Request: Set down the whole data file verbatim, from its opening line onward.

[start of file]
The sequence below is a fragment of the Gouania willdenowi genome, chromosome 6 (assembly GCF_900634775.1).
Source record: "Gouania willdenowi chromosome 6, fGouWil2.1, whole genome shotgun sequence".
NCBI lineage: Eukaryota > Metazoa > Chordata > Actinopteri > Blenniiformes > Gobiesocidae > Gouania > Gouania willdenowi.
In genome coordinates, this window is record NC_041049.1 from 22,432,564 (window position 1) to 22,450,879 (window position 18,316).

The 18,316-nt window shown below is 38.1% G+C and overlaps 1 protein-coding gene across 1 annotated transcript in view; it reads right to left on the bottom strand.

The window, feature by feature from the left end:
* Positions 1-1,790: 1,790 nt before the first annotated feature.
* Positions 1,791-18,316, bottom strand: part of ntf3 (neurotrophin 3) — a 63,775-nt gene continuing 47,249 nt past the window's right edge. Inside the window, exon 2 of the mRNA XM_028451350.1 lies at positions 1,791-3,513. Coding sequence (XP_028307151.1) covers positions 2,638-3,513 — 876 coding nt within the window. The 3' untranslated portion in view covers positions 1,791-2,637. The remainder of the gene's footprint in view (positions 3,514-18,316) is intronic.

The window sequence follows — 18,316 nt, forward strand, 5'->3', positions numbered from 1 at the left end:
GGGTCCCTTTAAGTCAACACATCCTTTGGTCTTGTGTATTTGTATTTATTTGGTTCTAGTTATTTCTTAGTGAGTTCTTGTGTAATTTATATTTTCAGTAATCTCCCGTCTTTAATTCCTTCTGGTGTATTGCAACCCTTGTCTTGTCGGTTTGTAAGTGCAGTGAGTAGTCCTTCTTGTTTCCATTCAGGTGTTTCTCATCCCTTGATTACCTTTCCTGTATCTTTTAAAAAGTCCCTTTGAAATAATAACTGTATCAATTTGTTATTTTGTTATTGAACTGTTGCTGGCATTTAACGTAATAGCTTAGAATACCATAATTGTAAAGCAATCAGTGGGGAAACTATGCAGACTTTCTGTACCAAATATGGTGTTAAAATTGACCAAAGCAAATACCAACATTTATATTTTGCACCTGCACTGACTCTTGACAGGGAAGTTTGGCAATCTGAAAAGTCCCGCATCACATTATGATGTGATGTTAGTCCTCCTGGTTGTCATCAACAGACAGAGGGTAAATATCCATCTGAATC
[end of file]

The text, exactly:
The sequence below is a fragment of the Gouania willdenowi genome, chromosome 6 (assembly GCF_900634775.1).
Source record: "Gouania willdenowi chromosome 6, fGouWil2.1, whole genome shotgun sequence".
NCBI lineage: Eukaryota > Metazoa > Chordata > Actinopteri > Blenniiformes > Gobiesocidae > Gouania > Gouania willdenowi.
In genome coordinates, this window is record NC_041049.1 from 22,432,564 (window position 1) to 22,450,879 (window position 18,316).

The 18,316-nt window shown below is 38.1% G+C and overlaps 1 protein-coding gene across 1 annotated transcript in view; it reads right to left on the bottom strand.

The window, feature by feature from the left end:
* Positions 1-1,790: 1,790 nt before the first annotated feature.
* Positions 1,791-18,316, bottom strand: part of ntf3 (neurotrophin 3) — a 63,775-nt gene continuing 47,249 nt past the window's right edge. Inside the window, exon 2 of the mRNA XM_028451350.1 lies at positions 1,791-3,513. Coding sequence (XP_028307151.1) covers positions 2,638-3,513 — 876 coding nt within the window. The 3' untranslated portion in view covers positions 1,791-2,637. The remainder of the gene's footprint in view (positions 3,514-18,316) is intronic.

The window sequence follows — 18,316 nt, forward strand, 5'->3', positions numbered from 1 at the left end:
GGGTCCCTTTAAGTCAACACATCCTTTGGTCTTGTGTATTTGTATTTATTTGGTTCTAGTTATTTCTTAGTGAGTTCTTGTGTAATTTATATTTTCAGTAATCTCCCGTCTTTAATTCCTTCTGGTGTATTGCAACCCTTGTCTTGTCGGTTTGTAAGTGCAGTGAGTAGTCCTTCTTGTTTCCATTCAGGTGTTTCTCATCCCTTGATTACCTTTCCTGTATCTTTTAAAAAGTCCCTTTGAAATAATAACTGTATCAATTTGTTATTTTGTTATTGAACTGTTGCTGGCATTTAACGTAATAGCTTAGAATACCATAATTGTAAAGCAATCAGTGGGGAAACTATGCAGACTTTCTGTACCAAATATGGTGTTAAAATTGACCAAAGCAAATACCAACATTTATATTTTGCACCTGCACTGACTCTTGACAGGGAAGTTTGGCAATCTGAAAAGTCCCGCATCACATTATGATGTGATGTTAGTCCTCCTGGTTGTCATCAACAGACAGAGGGTAAATATCCATCTGAATC